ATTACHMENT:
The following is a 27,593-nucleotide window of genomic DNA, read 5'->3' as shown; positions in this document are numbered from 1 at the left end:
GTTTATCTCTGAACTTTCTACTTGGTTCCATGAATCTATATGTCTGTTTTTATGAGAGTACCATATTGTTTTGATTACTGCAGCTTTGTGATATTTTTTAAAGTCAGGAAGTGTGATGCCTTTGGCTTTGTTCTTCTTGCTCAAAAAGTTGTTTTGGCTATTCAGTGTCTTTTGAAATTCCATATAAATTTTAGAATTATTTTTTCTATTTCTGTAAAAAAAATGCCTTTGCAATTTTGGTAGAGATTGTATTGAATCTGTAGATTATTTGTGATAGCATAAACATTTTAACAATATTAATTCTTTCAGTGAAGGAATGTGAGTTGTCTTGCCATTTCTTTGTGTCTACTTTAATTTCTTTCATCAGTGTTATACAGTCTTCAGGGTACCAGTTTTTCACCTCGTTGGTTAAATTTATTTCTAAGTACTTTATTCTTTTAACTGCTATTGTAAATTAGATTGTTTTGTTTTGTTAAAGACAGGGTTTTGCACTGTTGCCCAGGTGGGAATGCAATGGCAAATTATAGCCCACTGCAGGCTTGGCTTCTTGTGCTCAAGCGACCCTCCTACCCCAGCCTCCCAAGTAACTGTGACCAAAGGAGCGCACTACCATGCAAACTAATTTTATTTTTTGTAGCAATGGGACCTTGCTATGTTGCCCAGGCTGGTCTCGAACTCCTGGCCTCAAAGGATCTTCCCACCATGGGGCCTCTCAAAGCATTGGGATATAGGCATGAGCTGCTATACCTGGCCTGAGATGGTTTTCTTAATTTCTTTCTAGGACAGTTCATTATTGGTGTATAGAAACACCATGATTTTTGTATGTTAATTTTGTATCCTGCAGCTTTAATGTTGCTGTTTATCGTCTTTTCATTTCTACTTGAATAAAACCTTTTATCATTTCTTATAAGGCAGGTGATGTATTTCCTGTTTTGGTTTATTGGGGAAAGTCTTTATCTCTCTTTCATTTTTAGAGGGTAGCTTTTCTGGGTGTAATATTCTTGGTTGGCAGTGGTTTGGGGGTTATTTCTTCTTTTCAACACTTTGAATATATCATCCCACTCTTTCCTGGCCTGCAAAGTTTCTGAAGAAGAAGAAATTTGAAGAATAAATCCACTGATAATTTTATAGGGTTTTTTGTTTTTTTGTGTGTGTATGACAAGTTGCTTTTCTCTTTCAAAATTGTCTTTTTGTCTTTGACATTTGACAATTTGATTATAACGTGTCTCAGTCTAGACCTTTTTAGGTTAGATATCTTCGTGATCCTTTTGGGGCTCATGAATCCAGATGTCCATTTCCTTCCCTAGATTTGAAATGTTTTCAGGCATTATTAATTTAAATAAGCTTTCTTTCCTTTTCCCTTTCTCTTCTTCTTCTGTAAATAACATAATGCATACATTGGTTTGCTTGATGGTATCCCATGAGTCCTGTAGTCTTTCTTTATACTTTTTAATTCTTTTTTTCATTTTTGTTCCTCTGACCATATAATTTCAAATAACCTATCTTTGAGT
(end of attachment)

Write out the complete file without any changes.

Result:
The following is a 27,593-nucleotide window of genomic DNA, read 5'->3' as shown; positions in this document are numbered from 1 at the left end:
GTTTATCTCTGAACTTTCTACTTGGTTCCATGAATCTATATGTCTGTTTTTATGAGAGTACCATATTGTTTTGATTACTGCAGCTTTGTGATATTTTTTAAAGTCAGGAAGTGTGATGCCTTTGGCTTTGTTCTTCTTGCTCAAAAAGTTGTTTTGGCTATTCAGTGTCTTTTGAAATTCCATATAAATTTTAGAATTATTTTTTCTATTTCTGTAAAAAAAATGCCTTTGCAATTTTGGTAGAGATTGTATTGAATCTGTAGATTATTTGTGATAGCATAAACATTTTAACAATATTAATTCTTTCAGTGAAGGAATGTGAGTTGTCTTGCCATTTCTTTGTGTCTACTTTAATTTCTTTCATCAGTGTTATACAGTCTTCAGGGTACCAGTTTTTCACCTCGTTGGTTAAATTTATTTCTAAGTACTTTATTCTTTTAACTGCTATTGTAAATTAGATTGTTTTGTTTTGTTAAAGACAGGGTTTTGCACTGTTGCCCAGGTGGGAATGCAATGGCAAATTATAGCCCACTGCAGGCTTGGCTTCTTGTGCTCAAGCGACCCTCCTACCCCAGCCTCCCAAGTAACTGTGACCAAAGGAGCGCACTACCATGCAAACTAATTTTATTTTTTGTAGCAATGGGACCTTGCTATGTTGCCCAGGCTGGTCTCGAACTCCTGGCCTCAAAGGATCTTCCCACCATGGGGCCTCTCAAAGCATTGGGATATAGGCATGAGCTGCTATACCTGGCCTGAGATGGTTTTCTTAATTTCTTTCTAGGACAGTTCATTATTGGTGTATAGAAACACCATGATTTTTGTATGTTAATTTTGTATCCTGCAGCTTTAATGTTGCTGTTTATCGTCTTTTCATTTCTACTTGAATAAAACCTTTTATCATTTCTTATAAGGCAGGTGATGTATTTCCTGTTTTGGTTTATTGGGGAAAGTCTTTATCTCTCTTTCATTTTTAGAGGGTAGCTTTTCTGGGTGTAATATTCTTGGTTGGCAGTGGTTTGGGGGTTATTTCTTCTTTTCAACACTTTGAATATATCATCCCACTCTTTCCTGGCCTGCAAAGTTTCTGAAGAAGAAGAAATTTGAAGAATAAATCCACTGATAATTTTATAGGGTTTTTTGTTTTTTTGTGTGTGTATGACAAGTTGCTTTTCTCTTTCAAAATTGTCTTTTTGTCTTTGACATTTGACAATTTGATTATAACGTGTCTCAGTCTAGACCTTTTTAGGTTAGATATCTTCGTGATCCTTTTGGGGCTCATGAATCCAGATGTCCATTTCCTTCCCTAGATTTGAAATGTTTTCAGGCATTATTAATTTAAATAAGCTTTCTTTCCTTTTCCCTTTCTCTTCTTCTTCTGTAAATAACATAATGCATACATTGGTTTGCTTGATGGTATCCCATGAGTCCTGTAGTCTTTCTTTATACTTTTTAATTCTTTTTTTCATTTTTGTTCCTCTGACCATATAATTTCAAATAACCTATCTTTGAGT